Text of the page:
Superdumb: Why Hornaday was right about Rogen
The first time I saw Superbad, I knew it would one day inspire a horrific multiple murder.
OK, not quite. But I was disturbed greatly by its denouement. The good and upstanding kid who had refused to become a date rapist was rewarded by getting the girl; meanwhile, his coarse, obnoxious buddy, who had shown no such decency as he objectified women left and right, was … rewarded by getting the girl. Moral: Every guy is entitled to whichever woman he wants – especially if he’s a high-school doppelganger for Seth Rogen.
Washington Post critic Ann Hornaday called out that lunkheaded ethos last weekend, correctly pointing out how the work of Rogen, Judd Apatow and their ilk helps create a culture in which the sexual attentions of women are treated as men’s birthright – the same attitude that had been expressed by Isla Vista killer Elliot Rodger. As Hornaday so eloquently put it, Rodger had “unwittingly expressed the toxic double helix of insecurity and entitlement that comprises Hollywood’s DNA.”
Right on the money, which may be why Rogen and Apatow reacted with indignation that was both swift and fierce.
“I find your article horribly misinformed,” Rogen tweeted, following up with “how dare you imply that me getting girls in movies caused a lunatic to go on a rampage.”
Naturally, when you’re trying to deflect an accusation of male privilege, your best strategy is to act as if the killing of six people has left you its biggest victim. But egocentrism and entitlement are nothing new for Rogen; they’re practically his stock in trade. Everything he puts on the screen is a testament to the idea that he should reap whatever reward life can bestow, simply for existing. I can’t say if, as Hornaday alleged, Rogen’s new Neighbors continues that tradition of frat-boy wish-fulfillment, simply because I swore off his movies for good after watching the first 20 minutes of This Is the End — a work actively disdainful of the idea that films should in any way satisfy those who weren’t involved in making them. But I have plenty of other evidence to go on. There’s the aforementioned Superbad, an extended game of consequence-free grab-ass for Rogen’s intended Mini-Me, Jonah Hill. And during the run-up to The Green Hornet, Rogen had taken genuine offense to David Letterman’s polite suggestion that Rogen wasn’t the most typical choice for the role. He accused Letterman of implying that a “Jewish superhero” was somehow an unworthy concept — as if that was the extent of his unsuitability for the part. In contrast, if Lena Dunham announced a desire to play Wonder Woman, the hoots of derision would be loud, sustained and sanctioned in almost all corners.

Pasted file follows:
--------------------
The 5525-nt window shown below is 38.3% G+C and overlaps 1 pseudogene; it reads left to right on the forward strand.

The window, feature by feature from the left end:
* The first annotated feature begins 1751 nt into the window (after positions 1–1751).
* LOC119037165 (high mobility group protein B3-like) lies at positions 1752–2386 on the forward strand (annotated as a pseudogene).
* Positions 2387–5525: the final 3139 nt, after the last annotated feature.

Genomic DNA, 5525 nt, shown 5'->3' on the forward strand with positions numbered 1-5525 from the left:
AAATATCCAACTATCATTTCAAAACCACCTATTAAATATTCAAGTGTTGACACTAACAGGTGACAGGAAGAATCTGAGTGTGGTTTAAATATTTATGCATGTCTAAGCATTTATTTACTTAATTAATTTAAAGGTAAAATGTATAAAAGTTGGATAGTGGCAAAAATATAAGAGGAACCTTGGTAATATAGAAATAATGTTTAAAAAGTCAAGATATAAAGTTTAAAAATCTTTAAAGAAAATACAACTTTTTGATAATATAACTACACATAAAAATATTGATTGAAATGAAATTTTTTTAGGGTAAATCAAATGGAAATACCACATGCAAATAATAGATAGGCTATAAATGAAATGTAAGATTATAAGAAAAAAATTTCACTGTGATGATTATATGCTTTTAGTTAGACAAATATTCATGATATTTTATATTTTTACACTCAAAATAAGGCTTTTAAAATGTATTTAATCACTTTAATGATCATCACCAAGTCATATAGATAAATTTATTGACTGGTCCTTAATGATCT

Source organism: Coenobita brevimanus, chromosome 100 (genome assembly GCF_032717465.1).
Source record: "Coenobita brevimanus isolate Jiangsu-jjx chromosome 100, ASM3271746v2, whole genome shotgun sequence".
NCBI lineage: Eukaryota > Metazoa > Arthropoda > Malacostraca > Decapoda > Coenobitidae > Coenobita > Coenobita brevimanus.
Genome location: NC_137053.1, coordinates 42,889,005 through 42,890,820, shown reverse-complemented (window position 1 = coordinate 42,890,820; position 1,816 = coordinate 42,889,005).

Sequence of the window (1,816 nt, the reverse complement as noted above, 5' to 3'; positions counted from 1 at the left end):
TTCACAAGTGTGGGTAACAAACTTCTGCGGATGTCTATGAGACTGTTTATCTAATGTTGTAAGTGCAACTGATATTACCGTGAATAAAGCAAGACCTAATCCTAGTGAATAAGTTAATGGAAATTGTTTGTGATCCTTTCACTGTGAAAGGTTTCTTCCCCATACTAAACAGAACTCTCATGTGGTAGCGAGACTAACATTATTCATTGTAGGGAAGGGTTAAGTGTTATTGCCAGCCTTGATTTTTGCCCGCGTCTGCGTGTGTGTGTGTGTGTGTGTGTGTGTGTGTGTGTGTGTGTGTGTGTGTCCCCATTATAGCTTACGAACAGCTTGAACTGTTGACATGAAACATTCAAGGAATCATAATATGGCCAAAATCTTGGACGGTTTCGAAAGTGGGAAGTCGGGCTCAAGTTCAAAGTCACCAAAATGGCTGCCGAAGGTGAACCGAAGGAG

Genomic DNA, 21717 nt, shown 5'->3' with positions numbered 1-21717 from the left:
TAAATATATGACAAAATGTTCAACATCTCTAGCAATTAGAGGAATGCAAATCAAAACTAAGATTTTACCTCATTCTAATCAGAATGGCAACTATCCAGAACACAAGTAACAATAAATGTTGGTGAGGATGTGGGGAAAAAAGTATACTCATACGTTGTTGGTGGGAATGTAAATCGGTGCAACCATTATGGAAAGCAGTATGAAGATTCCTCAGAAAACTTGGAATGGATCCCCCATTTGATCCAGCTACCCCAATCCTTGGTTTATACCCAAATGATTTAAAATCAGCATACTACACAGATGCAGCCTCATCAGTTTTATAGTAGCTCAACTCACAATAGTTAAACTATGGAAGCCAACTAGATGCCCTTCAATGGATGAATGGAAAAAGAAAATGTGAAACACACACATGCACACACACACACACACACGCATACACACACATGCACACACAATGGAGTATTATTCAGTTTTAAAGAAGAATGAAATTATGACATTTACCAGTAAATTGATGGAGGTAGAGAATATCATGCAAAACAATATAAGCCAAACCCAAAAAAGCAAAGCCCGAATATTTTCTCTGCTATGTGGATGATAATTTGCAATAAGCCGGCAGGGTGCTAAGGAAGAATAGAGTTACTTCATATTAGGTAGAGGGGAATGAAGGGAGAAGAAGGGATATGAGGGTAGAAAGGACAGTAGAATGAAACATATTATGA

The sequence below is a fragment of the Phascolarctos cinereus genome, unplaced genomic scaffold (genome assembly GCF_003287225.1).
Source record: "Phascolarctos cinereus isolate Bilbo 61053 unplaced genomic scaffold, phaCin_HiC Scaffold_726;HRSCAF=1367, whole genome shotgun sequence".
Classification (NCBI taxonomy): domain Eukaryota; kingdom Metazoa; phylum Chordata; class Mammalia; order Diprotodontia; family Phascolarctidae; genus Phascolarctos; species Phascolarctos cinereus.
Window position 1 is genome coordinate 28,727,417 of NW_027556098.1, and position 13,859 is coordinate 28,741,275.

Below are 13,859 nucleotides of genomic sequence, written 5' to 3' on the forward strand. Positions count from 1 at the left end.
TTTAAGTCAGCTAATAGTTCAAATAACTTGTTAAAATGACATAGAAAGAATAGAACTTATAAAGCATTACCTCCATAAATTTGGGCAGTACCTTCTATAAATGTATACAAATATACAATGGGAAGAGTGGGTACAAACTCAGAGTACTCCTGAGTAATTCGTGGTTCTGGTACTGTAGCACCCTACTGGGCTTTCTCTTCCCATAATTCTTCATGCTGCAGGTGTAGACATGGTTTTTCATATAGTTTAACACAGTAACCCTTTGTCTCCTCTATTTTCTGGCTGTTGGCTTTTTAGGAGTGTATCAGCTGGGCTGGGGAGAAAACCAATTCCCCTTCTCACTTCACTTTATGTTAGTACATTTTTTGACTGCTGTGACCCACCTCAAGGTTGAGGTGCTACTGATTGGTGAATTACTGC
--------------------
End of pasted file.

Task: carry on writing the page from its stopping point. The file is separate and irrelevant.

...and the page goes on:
And how did Apatow respond to his own namecheck in Hornaday’s terrific piece? By tweeting “Maybe keep the computer off for a while and think more.” In other words, any broad who dares take issue with his output must simply lack his intellectual firepower. Then again, this is the same guy who had forced the female writers of Bridesmaids to include a bunch of gross-out humor they had resisted as unreflective of the ways in which women behave; he then went on to lecture an awards audience about the lack of female voices in the film business. I’d say he has enormous balls, but I’m afraid he’d take it as a compliment.